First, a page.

June 24, 2024


The Department of Health’s announcement about the vaccination rollout for children aged five to 11 years old is a welcome development towards attaining herd immunity or population protection amidst the surging Covid-19 cases in the county.
Beginning Feb. 4, the rollout of the Pfizer vaccine will start in Metro Manila, with the government applying its experience in vaccinating minors aged 12 to 17 years old.Nationwide, the government targets to vaccinate 14.7 million children in that age group.
We hope there will be a high turnout of vaccinees in that age group once the national Inter-Agency Task Force gives its green signal for the vaccination roll-out in the highlands.
In Baguio City, around 4,744 individuals from the five to 11 age group have registered for vaccination while Benguet and the rest of the Cordillera provinces have started enlisting in preparation for the regionwide rollout.
Globally, the World Health Organization reported that inoculating the five to 11 age group would help in achieving the target of 70 percent total population vaccinated by mid 2022.
With misinformation and disinformation about the pandemic and the efficacy of the vaccines circulating over social media, proper information education campaign on the benefits of vaccines must be sustained in all fronts.
As the country grapples with increased Covid-19 cases at the beginning of the year, the DOH noted the number of critical cases has gone down owing it to the vaccination efforts of the various local government units.
Vaccine hesitancy rate has gone down from last year’s 36 percent to eight percent this year, which tells us that the public is slowly made aware of the benefits of vaccines.
In its interim statement on Covid-19 vaccination for children and adolescents, the WHO said that the direct health benefit of inoculating the younger age group is lower compared with vaccinating adults because of the lower incidence of severe Covid-19 and deaths in younger persons.
We share the view of the WHO when it outlined the benefits of vaccinating minors including reducing transmission from children and teens to adults, minimizing disruption to education, and maintaining their overall well-being.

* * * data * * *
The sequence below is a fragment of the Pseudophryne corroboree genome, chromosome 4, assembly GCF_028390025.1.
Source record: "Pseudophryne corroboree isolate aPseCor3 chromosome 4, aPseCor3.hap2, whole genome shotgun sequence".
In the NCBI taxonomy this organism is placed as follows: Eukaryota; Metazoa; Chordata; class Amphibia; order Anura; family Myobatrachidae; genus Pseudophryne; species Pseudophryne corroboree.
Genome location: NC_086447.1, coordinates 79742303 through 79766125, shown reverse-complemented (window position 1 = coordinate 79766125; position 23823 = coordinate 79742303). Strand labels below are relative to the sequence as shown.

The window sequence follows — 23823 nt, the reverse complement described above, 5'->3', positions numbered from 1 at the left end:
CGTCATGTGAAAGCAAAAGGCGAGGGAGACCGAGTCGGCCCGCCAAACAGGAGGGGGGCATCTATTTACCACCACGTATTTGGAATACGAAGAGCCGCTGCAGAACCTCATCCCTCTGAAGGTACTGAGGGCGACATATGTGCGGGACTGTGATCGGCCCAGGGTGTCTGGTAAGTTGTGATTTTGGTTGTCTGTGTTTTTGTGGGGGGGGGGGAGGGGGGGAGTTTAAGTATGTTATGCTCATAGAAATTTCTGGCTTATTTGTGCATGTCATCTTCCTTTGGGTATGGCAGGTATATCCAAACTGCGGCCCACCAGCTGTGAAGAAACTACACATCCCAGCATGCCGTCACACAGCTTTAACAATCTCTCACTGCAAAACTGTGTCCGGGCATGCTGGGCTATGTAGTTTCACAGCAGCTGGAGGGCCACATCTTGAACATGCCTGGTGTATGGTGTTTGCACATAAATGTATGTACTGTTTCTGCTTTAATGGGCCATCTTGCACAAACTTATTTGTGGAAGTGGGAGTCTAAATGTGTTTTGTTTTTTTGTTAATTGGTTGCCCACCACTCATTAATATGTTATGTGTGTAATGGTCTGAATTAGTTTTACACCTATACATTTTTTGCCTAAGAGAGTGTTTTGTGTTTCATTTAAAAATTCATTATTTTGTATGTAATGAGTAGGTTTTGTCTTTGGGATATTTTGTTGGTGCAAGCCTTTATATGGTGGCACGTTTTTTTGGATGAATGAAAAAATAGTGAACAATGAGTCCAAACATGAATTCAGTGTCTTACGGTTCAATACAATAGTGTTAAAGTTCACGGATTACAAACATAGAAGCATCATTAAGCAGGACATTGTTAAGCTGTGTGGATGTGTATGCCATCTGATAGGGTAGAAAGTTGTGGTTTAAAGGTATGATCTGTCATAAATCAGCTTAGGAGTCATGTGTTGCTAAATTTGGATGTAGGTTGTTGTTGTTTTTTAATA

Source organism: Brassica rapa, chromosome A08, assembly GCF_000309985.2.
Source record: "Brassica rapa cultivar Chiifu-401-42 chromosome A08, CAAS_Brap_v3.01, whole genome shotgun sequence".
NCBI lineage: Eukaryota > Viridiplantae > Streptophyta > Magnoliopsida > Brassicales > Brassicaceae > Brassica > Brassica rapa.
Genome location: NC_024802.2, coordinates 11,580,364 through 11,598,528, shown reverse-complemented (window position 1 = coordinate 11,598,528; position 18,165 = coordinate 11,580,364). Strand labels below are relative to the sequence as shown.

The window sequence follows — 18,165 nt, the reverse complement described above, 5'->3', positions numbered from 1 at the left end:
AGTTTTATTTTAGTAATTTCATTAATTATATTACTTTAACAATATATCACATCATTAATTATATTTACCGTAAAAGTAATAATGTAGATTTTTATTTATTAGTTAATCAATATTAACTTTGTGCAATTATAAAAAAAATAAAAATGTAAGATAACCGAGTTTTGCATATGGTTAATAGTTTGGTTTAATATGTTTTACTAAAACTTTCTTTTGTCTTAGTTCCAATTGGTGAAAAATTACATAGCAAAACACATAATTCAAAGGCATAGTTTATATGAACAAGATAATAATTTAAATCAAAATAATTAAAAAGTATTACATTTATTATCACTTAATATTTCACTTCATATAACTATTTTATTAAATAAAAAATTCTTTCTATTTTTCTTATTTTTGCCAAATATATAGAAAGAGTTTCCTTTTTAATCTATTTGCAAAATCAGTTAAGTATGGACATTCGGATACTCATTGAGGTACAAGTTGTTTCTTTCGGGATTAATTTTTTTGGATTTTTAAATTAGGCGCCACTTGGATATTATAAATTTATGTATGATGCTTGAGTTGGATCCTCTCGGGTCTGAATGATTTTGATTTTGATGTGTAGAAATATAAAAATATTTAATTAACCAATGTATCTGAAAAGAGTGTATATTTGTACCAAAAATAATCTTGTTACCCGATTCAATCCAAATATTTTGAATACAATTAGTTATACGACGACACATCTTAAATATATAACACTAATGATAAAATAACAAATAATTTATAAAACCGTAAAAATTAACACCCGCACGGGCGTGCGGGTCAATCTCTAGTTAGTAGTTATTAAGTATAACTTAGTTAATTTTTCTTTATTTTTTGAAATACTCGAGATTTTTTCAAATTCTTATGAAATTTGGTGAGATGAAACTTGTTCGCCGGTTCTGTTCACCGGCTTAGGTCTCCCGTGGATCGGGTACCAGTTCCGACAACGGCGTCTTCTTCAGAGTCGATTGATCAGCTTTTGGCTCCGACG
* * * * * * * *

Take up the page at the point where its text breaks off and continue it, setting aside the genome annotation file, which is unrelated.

Ramping up vaccination efforts would also help ease economy and help open up schools for face-to-face classes in the nearest future while the country is slowly adjusting to distance learning.
In spite of the prolonged pandemic, we laud the Department of Education leadership for supporting the vaccination of the pediatric population, as it acknowledged that it is among the best preparations for in-person classes. Our neighboring countries Singapore, Indonesia, Vietnam, and South Korea have also started inoculating the pediatric population.
With this, Vietnam has opened up some of its provinces with low pandemic level for in-person classes from kindergarten to high school levels.
Let us then continue to support the government’s vaccination effort and rely on scientific data on the efficacy of vaccines against Covid-19 and its variants.
Of course, vaccination alone would not help in curbing the pandemic. We are also to observe minimum public health safety at all times—proper wearing of masks, cough etiquette, hand hygiene, and social distancing.
Two years into the pandemic, this must already be ingrained in our system whenever we leave our houses. The virus is living in our midst, but with the scientific community’s up-to-date information, government policies and our cooperation as citizens, we could be able to live with it and see better days ahead.